Use ice to explore color mixing and states of matter. If you’re wondering how your child can use an ice cube to create colors – it’s simple. The ice isn’t the regular run-of-the-mill clear cube. Instead, your child will help you to make a batch of rainbow-hued ice to use for this summer activity. As your child goes through this project, help her to explore the process she’s engaging in. Ask questions, encourage her to ask her own questions and remind her that there’s no ‘right’ result. In the end her craft may look fairly abstract (chances are almost 100 percent that it will). And, that’s perfectly ok!
Here’s What You Need:
· 1 ice cube tray
· Food coloring
· Thick white paper – Use something matte, such as card stock. Avoid shiny poster board paper (the color will run too quickly on a slick surface).
· Optional: Salt
Here’s What to Do:
1. Squeeze a drop or two food coloring into each compartment of the ice cube tray. Try making each section a different color. Add another layer to this step and mix the primaries (red, blue and yellow) into the secondaries (purple, green and orange).
2. Add water to each compartment. Putting the tray under a running faucet may cause the colors to splash everywhere. Reuse an old water bottle, filling it up and gently adding the liquid to each color.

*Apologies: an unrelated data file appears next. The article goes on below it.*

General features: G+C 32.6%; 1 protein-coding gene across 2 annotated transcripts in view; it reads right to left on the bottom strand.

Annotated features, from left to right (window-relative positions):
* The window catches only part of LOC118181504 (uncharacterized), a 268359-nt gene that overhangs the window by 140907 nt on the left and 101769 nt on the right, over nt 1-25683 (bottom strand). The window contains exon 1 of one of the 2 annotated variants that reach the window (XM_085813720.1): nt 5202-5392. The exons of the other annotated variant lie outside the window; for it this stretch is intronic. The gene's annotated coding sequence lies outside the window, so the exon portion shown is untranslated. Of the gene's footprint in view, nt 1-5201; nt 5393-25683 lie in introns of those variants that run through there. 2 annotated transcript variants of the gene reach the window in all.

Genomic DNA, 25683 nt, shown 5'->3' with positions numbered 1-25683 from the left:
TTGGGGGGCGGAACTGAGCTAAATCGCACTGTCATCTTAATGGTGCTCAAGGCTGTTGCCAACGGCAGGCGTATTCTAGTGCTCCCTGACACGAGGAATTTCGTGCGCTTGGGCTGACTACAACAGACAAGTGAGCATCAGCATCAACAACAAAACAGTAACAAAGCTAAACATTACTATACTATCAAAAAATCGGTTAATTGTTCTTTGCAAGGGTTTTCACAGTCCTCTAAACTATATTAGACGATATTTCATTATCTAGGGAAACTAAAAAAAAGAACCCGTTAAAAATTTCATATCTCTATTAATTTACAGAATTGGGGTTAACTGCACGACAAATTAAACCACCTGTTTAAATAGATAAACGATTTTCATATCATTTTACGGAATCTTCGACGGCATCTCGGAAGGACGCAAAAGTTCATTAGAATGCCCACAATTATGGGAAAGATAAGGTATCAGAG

3. Freeze the ice cubes.
4. Place the paper on a table or another work surface (and outdoor patio is an easy-to-clean option). Ask your child to predict what she thinks will happen when she puts the colorful cubes on the paper. Also ask what will happen when two different colors of cubes meet up.
5. Pop the frozen color cubes out. Let each rest in its tray compartment (if you toss them into one big bowl or put them on a plate the colors will start mixing before your child is ready).
6. Line the cubes up at the top of the paper. Get ready, set and go!
7. Push the cubes down the length of the paper, making streams of rainbow lines. Your child can also try lifting one end of the paper to make the cubes slide. Watch as they melt and the colors begin to mix together during the race.
8. Optional: Sprinkle salt on a cube or two to see what happens. Question your child before, asking her if she thinks it will make the ice melt slower or faster.
Your child can repeat the ice art activity until it’s all melted. Try other configurations of cubes or stack them into a pyramid (and see what happens as they melt away). If the ice isn’t exactly melting, your child can chip and flake it onto the paper with the end of a spoon.
Are you looking for more summer at? Follow my Pinterest board for activity ideas!